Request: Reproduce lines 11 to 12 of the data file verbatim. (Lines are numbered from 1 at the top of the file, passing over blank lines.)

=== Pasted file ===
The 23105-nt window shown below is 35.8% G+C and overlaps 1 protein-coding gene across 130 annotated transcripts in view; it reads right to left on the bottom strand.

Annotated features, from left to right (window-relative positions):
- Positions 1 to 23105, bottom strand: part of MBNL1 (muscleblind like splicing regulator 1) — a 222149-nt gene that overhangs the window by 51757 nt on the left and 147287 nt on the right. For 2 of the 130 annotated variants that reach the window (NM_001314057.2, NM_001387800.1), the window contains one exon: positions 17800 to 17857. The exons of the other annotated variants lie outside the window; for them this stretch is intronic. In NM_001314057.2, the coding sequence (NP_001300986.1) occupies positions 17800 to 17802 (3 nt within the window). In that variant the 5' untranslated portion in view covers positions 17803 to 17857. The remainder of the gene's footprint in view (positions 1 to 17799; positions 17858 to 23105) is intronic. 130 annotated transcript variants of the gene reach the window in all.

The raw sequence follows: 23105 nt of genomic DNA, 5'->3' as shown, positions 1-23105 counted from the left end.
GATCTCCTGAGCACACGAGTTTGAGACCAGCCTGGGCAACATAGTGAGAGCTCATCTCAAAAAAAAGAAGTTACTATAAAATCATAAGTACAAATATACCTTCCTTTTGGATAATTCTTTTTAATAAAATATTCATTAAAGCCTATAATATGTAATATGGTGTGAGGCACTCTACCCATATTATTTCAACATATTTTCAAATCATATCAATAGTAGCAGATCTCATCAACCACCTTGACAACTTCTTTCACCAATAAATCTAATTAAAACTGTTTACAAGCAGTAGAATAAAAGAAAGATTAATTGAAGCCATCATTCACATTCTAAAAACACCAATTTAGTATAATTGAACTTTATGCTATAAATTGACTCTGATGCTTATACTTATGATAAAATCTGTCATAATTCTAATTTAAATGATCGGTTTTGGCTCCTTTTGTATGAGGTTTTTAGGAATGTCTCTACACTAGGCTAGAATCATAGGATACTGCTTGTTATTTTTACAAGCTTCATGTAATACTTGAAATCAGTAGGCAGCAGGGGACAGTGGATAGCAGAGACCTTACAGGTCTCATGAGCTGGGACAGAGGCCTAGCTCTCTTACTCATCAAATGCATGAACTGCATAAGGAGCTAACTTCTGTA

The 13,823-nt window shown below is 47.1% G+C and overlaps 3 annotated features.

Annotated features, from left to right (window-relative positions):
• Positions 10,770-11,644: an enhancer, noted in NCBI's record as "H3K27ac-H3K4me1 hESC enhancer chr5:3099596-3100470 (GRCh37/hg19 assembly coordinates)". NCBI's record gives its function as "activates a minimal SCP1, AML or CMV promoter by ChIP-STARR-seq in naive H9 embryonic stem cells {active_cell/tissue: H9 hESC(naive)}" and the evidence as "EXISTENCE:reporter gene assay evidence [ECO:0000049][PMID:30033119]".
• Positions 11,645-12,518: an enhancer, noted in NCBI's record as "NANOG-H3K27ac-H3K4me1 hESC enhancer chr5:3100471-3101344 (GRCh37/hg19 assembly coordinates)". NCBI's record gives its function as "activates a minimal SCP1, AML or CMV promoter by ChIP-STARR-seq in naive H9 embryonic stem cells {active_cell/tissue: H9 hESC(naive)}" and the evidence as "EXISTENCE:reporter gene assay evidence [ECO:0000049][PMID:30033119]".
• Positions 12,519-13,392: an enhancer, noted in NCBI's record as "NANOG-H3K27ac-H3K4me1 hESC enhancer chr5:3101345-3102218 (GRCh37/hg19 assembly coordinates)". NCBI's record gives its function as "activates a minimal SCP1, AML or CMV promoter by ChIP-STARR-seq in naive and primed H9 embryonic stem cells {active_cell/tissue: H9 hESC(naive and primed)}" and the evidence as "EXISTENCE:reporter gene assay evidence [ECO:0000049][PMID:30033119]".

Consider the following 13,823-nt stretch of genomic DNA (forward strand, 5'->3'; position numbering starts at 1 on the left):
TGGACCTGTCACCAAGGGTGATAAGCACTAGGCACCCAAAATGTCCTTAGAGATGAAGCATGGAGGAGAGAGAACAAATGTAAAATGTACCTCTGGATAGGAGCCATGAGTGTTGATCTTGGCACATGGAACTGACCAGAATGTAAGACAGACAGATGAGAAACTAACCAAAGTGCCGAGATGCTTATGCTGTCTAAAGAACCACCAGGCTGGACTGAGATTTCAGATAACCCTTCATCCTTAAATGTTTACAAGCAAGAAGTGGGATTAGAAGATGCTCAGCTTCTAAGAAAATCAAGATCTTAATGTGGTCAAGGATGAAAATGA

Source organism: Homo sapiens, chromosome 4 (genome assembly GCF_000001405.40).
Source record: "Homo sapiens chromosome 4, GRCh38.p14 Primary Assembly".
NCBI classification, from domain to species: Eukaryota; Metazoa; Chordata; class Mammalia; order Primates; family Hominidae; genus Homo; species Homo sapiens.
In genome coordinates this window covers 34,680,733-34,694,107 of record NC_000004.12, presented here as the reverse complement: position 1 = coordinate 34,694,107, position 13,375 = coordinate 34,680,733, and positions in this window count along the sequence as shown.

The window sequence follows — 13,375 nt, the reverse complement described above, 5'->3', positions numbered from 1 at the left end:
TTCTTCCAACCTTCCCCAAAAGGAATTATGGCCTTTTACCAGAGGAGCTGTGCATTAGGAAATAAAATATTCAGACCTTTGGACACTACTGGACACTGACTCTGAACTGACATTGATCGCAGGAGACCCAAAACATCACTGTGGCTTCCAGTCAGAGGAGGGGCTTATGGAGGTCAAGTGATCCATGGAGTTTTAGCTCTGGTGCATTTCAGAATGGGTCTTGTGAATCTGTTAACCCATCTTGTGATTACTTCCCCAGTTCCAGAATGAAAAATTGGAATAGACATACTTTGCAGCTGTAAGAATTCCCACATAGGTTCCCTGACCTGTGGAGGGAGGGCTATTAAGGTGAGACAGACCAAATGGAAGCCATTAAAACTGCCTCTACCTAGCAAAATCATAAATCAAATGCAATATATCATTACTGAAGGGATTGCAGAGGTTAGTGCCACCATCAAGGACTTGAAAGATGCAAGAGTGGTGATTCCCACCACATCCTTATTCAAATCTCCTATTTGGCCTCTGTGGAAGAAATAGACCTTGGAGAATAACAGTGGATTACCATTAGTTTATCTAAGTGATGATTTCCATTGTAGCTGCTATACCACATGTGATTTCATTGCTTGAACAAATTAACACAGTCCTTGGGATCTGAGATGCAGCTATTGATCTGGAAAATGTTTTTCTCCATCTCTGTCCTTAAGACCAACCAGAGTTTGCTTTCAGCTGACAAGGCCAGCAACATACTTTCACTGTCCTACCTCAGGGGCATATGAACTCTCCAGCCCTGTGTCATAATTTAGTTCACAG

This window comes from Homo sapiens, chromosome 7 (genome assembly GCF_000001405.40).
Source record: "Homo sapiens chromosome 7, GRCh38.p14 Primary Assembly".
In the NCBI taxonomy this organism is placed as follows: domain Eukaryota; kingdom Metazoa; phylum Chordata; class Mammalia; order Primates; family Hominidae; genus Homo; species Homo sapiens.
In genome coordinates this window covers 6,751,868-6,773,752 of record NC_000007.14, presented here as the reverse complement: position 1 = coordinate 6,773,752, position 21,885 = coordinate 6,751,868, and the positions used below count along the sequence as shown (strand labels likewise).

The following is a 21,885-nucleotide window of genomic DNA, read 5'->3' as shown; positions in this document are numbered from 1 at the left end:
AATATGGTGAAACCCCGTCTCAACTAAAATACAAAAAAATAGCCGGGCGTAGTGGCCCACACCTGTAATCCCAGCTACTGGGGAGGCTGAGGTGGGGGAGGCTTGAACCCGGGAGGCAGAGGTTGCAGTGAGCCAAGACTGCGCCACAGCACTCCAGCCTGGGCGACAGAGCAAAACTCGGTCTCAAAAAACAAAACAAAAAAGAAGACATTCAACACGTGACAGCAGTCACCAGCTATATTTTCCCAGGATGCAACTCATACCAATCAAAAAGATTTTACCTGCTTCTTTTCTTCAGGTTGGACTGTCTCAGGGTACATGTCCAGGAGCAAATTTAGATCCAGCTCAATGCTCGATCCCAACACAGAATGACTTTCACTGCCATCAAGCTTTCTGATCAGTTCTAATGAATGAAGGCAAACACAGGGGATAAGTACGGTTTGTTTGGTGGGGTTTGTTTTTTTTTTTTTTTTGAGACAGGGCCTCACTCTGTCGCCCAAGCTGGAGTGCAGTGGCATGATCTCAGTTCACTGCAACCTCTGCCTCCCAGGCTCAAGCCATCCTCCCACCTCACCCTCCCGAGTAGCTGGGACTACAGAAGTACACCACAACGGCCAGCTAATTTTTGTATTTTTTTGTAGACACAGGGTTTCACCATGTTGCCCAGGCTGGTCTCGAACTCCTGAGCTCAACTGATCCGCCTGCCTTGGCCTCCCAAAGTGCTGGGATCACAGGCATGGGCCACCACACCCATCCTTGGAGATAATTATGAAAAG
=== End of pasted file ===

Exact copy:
Consider the following 13,823-nt stretch of genomic DNA (forward strand, 5'->3'; position numbering starts at 1 on the left):
TGGACCTGTCACCAAGGGTGATAAGCACTAGGCACCCAAAATGTCCTTAGAGATGAAGCATGGAGGAGAGAGAACAAATGTAAAATGTACCTCTGGATAGGAGCCATGAGTGTTGATCTTGGCACATGGAACTGACCAGAATGTAAGACAGACAGATGAGAAACTAACCAAAGTGCCGAGATGCTTATGCTGTCTAAAGAACCACCAGGCTGGACTGAGATTTCAGATAACCCTTCATCCTTAAATGTTTACAAGCAAGAAGTGGGATTAGAAGATGCTCAGCTTCTAAGAAAATCAAGATCTTAATGTGGTCAAGGATGAAAATGA